Who are those who “would hurt all mankind?” Is “pity” accurate? Perhaps that’s as good a place as any to begin to talk about racism. We will stumble, we may offend, and we’ll certainly feel uncomfortable. But we begin by being our authentic selves, for, I believe, we cannot afford to stay silent any longer.

I wouldn’t leave you without a link to the Chambers Brothers rendition of the Curtis Mayfield song. Here’s People Get Ready.



HOW ABOUT YOU? Are you on board yet? Do share your story with us.

6 Responses

  1. Marian Beaman
    | Reply

    Good one, Janet!

    I come from a long line of family inclusive of all races and creeds. This post sums up specifically the actions of my grandmother and aunt, who taught by example: https://marianbeaman.com/2017/12/13/grandma-bedroom-holy-family-refugees/
    Marian Beaman recently posted…Wordless Wednesday: Reading LessonMy Profile

    • Janet Givens
      | Reply

      Hi Marian. Your comment reminds me of a phrase I’ve been chewing on of late: our racism resume. I do it too: count all the proof that “I’m not racist”. I should blog about this more. It’s subtle the many ways racism colors our perspective.
      Janet Givens recently posted…HOW SHALL WE TALK ABOUT RACISM?My Profile

  2. Joan Rough
    | Reply

    I was brought up by a WWII war hero who hated everyone who was different than he was, including Jews. I always wondered how he got that way, but it may have had something to do with growing up in NYC to immigrant parents, in a Polish neighborhood where everyone outside of the neighborhood was the enemy. I was kept from playing with a girl friend down the street who was a Jew and told never to talk to one of my best friends in 4th grade who was black. I hated my father.

    Having lived here in Virgina since 1979, after 20 years of living in Vermont, where racism wasn’t much observed, I’ve been witness to a lot of bigotry and it hurts my heart. I live in Charlottesville, where not too long ago (2017), the religious right brought their hatred to my city. We lost a young woman to one of them after he drove his car into a crowd of people trying to defend their black neighbors. Thankfully he is in jail and will be for a very long time. We have another trial set here in October, for 3 more men, one a graduate of UVA. I know this will not be the last time we will see these hateful people on our streets.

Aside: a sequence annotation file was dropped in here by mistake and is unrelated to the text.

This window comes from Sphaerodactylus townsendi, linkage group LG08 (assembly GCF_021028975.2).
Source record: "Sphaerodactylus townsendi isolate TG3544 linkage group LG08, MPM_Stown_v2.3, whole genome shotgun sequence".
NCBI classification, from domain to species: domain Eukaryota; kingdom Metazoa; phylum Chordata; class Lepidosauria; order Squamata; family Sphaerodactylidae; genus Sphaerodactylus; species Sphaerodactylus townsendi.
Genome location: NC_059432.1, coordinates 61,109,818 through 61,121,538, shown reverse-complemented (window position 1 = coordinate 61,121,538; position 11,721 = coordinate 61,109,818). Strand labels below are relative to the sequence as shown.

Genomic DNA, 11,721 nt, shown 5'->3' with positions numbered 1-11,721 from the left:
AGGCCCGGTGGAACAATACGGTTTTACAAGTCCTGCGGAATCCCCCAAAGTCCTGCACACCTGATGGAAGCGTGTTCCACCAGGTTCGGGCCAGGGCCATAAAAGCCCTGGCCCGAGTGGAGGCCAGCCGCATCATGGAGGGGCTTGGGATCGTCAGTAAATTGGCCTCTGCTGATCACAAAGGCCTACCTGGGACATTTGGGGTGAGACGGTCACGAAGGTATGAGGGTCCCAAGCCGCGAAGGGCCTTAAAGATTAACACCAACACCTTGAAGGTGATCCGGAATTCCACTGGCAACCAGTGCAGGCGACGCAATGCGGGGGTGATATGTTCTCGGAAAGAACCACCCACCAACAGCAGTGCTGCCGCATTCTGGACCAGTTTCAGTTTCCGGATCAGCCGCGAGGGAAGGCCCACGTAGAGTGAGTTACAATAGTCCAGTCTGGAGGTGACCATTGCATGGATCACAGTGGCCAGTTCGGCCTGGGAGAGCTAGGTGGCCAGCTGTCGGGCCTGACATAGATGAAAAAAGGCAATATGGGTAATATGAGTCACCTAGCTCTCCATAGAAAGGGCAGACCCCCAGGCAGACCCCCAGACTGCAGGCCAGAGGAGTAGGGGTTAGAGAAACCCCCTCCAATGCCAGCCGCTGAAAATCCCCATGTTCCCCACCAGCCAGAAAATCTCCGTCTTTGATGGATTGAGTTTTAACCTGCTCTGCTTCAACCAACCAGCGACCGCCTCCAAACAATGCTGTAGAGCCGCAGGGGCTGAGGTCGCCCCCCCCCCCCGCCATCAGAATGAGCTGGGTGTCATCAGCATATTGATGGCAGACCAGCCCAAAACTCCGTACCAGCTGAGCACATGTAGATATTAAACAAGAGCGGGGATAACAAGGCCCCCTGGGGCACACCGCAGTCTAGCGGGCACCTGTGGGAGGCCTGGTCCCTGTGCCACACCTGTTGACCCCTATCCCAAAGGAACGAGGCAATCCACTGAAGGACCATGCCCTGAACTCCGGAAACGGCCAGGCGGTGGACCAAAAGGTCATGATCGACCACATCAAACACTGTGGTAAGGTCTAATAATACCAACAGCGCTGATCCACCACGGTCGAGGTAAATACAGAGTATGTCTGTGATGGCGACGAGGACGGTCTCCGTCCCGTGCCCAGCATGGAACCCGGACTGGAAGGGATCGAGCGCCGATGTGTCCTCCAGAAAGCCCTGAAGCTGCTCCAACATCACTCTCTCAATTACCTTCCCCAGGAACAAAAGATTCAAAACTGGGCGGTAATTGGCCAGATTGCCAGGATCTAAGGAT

I can talk about racism, but it breaks my heart that it is taking so long for some of us to believe in equality and justice for those who continue to be filled with hate.

  3. susan scott
    | Reply

    The video is not playing Janet – sometimes this happens. I may try to access it on another ‘platform’ and jump on the moving train. Though I’m already on it 🙂 Here in my country race is used as a dividing tactic by those in power and sadly it has worked to an extent. I sense though that the times they are a’changing and we’re not being taken in by this anymore. What we do to another we do to ourselves and I suspect that there’s an awareness of this too .. nevertheless, we can never lose sight of our past and hopefully learn from the wrongs of it so that the future is fully inclusive of all. Always a danger of the oppressed becoming the oppressor. I remember Desmond Tutu’s words well …

    • Janet Givens
      | Reply

      “The times they are a changing,” oh how I hope you are right. We sang that song in the ‘sixties only to have it silenced by Reaganomics and the power of money. We whites get tired and can so easily turn away, run to the beach if need be and take a break. We can get off the train whenever we want, if it becomes too much or we get bored. We’ve become attached to feeling comfortable, thinking we’re entitled. And I don’t see how it will resolve. I’ve also just finished watching a 40-minute video from the NYTimes on out January 6 Capital insurrection so I’m a bit disenchanted with my fellow man at the moment. Sigh
      Janet Givens recently posted…HOW SHALL WE TALK ABOUT RACISM?My Profile